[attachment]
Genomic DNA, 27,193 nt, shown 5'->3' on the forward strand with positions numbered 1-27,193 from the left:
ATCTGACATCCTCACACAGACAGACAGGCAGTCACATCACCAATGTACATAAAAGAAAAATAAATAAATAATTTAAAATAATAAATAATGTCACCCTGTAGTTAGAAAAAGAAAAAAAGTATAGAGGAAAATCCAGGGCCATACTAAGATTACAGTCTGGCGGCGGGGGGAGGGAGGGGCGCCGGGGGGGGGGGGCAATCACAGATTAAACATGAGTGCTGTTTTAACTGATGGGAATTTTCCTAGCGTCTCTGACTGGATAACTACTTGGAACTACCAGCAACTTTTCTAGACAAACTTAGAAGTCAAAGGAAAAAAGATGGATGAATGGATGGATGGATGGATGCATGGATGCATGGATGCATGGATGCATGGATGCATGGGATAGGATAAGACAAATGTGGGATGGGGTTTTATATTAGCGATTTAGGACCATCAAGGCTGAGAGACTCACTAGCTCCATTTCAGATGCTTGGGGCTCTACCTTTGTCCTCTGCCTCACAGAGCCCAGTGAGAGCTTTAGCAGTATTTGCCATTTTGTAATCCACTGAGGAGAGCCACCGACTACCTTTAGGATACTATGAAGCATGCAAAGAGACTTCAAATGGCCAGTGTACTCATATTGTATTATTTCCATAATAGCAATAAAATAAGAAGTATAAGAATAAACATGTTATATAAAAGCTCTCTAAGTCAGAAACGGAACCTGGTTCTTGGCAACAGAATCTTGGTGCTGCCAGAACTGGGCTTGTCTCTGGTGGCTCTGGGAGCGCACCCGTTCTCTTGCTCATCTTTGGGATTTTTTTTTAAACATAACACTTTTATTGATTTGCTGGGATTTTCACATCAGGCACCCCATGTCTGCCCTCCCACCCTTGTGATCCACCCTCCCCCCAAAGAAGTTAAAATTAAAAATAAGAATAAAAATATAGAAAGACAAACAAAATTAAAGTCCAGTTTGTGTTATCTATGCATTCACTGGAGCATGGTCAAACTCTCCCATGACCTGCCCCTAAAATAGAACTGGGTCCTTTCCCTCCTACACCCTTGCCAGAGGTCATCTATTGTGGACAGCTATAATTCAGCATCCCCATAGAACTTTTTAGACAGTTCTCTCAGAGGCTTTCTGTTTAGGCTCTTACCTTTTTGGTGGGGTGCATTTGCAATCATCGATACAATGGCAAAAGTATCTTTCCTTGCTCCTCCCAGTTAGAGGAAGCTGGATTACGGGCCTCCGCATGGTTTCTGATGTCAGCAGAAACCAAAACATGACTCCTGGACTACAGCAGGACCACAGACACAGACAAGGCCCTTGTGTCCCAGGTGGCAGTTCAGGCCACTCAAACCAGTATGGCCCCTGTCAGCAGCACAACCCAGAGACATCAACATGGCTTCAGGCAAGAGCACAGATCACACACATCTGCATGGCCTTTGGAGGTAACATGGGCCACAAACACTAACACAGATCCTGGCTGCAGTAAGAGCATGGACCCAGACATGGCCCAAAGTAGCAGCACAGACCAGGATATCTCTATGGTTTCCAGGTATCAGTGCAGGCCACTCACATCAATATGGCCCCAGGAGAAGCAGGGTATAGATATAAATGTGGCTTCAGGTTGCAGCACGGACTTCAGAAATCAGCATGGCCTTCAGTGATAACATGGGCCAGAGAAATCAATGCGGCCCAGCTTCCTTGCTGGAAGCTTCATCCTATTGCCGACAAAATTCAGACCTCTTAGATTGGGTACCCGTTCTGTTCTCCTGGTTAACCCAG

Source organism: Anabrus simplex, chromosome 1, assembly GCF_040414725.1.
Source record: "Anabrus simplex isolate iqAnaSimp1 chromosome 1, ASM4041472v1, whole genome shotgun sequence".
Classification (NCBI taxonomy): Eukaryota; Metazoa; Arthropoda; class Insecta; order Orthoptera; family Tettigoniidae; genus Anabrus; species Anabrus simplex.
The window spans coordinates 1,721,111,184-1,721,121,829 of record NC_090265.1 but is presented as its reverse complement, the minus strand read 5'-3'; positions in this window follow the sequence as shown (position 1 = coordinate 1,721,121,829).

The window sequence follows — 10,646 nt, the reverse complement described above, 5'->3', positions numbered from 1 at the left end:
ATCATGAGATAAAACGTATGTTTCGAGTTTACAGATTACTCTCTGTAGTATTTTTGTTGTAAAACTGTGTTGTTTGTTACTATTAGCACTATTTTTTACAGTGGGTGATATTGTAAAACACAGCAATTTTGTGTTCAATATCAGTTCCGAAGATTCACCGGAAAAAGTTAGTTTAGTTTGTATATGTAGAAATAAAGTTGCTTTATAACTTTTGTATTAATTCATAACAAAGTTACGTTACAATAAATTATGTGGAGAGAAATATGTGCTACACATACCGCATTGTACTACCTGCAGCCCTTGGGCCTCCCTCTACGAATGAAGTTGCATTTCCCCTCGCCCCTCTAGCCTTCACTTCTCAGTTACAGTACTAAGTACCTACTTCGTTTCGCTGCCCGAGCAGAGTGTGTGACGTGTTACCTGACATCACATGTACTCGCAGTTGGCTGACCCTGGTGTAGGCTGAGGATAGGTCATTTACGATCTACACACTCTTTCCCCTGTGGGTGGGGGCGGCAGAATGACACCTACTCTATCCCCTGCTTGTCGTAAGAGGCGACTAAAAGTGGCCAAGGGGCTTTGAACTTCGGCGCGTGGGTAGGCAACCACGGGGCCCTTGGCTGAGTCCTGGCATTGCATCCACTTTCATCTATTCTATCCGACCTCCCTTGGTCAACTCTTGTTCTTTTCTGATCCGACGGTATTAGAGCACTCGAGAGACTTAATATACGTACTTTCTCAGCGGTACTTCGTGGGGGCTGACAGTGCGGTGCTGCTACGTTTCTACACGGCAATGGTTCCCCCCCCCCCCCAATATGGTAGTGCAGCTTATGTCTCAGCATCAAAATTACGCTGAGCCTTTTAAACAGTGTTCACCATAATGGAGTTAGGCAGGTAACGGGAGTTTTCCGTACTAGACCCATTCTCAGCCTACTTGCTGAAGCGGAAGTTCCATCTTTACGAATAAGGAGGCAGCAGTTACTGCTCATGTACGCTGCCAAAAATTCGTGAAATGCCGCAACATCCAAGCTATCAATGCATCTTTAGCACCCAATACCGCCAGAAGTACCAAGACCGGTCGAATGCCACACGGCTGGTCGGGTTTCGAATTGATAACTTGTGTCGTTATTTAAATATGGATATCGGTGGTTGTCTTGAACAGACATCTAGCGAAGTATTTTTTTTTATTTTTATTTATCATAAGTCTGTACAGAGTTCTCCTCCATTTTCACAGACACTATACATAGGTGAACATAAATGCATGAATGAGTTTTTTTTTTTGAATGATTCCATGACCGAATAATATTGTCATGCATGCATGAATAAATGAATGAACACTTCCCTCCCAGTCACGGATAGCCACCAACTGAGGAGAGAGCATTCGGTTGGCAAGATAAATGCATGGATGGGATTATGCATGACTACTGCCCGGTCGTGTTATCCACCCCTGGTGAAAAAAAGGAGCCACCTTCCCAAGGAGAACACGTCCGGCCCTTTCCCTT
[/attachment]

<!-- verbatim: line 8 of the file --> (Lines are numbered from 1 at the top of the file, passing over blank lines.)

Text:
ATCATGAGATAAAACGTATGTTTCGAGTTTACAGATTACTCTCTGTAGTATTTTTGTTGTAAAACTGTGTTGTTTGTTACTATTAGCACTATTTTTTACAGTGGGTGATATTGTAAAACACAGCAATTTTGTGTTCAATATCAGTTCCGAAGATTCACCGGAAAAAGTTAGTTTAGTTTGTATATGTAGAAATAAAGTTGCTTTATAACTTTTGTATTAATTCATAACAAAGTTACGTTACAATAAATTATGTGGAGAGAAATATGTGCTACACATACCGCATTGTACTACCTGCAGCCCTTGGGCCTCCCTCTACGAATGAAGTTGCATTTCCCCTCGCCCCTCTAGCCTTCACTTCTCAGTTACAGTACTAAGTACCTACTTCGTTTCGCTGCCCGAGCAGAGTGTGTGACGTGTTACCTGACATCACATGTACTCGCAGTTGGCTGACCCTGGTGTAGGCTGAGGATAGGTCATTTACGATCTACACACTCTTTCCCCTGTGGGTGGGGGCGGCAGAATGACACCTACTCTATCCCCTGCTTGTCGTAAGAGGCGACTAAAAGTGGCCAAGGGGCTTTGAACTTCGGCGCGTGGGTAGGCAACCACGGGGCCCTTGGCTGAGTCCTGGCATTGCATCCACTTTCATCTATTCTATCCGACCTCCCTTGGTCAACTCTTGTTCTTTTCTGATCCGACGGTATTAGAGCACTCGAGAGACTTAATATACGTACTTTCTCAGCGGTACTTCGTGGGGGCTGACAGTGCGGTGCTGCTACGTTTCTACACGGCAATGGTTCCCCCCCCCCCCCAATATGGTAGTGCAGCTTATGTCTCAGCATCAAAATTACGCTGAGCCTTTTAAACAGTGTTCACCATAATGGAGTTAGGCAGGTAACGGGAGTTTTCCGTACTAGACCCATTCTCAGCCTACTTGCTGAAGCGGAAGTTCCATCTTTACGAATAAGGAGGCAGCAGTTACTGCTCATGTACGCTGCCAAAAATTCGTGAAATGCCGCAACATCCAAGCTATCAATGCATCTTTAGCACCCAATACCGCCAGAAGTACCAAGACCGGTCGAATGCCACACGGCTGGTCGGGTTTCGAATTGATAACTTGTGTCGTTATTTAAATATGGATATCGGTGGTTGTCTTGAACAGACATCTAGCGAAGTATTTTTTTTTATTTTTATTTATCATAAGTCTGTACAGAGTTCTCCTCCATTTTCACAGACACTATACATAGGTGAACATAAATGCATGAATGAGTTTTTTTTTTTGAATGATTCCATGACCGAATAATATTGTCATGCATGCATGAATAAATGAATGAACACTTCCCTCCCAGTCACGGATAGCCACCAACTGAGGAGAGAGCATTCGGTTGGCAAGATAAATGCATGGATGGGATTATGCATGACTACTGCCCGGTCGTGTTATCCACCCCTGGTGAAAAAAAGGAGCCACCTTCCCAAGGAGAACACGTCCGGCCCTTTCCCTT